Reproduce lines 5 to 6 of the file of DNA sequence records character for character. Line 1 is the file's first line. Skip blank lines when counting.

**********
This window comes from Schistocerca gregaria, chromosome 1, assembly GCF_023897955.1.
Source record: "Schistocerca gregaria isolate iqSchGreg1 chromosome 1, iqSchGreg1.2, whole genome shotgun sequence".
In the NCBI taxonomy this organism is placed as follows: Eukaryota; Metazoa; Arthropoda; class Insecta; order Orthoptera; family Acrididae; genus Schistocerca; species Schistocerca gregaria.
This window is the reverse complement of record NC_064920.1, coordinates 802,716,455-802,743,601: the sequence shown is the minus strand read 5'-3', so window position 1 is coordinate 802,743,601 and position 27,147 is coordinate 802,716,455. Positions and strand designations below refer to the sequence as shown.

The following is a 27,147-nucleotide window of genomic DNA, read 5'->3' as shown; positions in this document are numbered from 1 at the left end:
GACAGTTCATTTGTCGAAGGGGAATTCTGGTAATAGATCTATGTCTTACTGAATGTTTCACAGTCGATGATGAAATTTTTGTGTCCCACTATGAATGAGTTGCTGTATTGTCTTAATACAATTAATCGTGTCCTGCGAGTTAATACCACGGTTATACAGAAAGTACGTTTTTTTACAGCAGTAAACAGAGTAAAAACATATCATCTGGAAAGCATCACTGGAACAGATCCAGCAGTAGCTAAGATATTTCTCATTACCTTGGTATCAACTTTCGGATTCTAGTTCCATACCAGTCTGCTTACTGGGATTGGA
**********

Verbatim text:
The following is a 27,147-nucleotide window of genomic DNA, read 5'->3' as shown; positions in this document are numbered from 1 at the left end:
GACAGTTCATTTGTCGAAGGGGAATTCTGGTAATAGATCTATGTCTTACTGAATGTTTCACAGTCGATGATGAAATTTTTGTGTCCCACTATGAATGAGTTGCTGTATTGTCTTAATACAATTAATCGTGTCCTGCGAGTTAATACCACGGTTATACAGAAAGTACGTTTTTTTACAGCAGTAAACAGAGTAAAAACATATCATCTGGAAAGCATCACTGGAACAGATCCAGCAGTAGCTAAGATATTTCTCATTACCTTGGTATCAACTTTCGGATTCTAGTTCCATACCAGTCTGCTTACTGGGATTGGA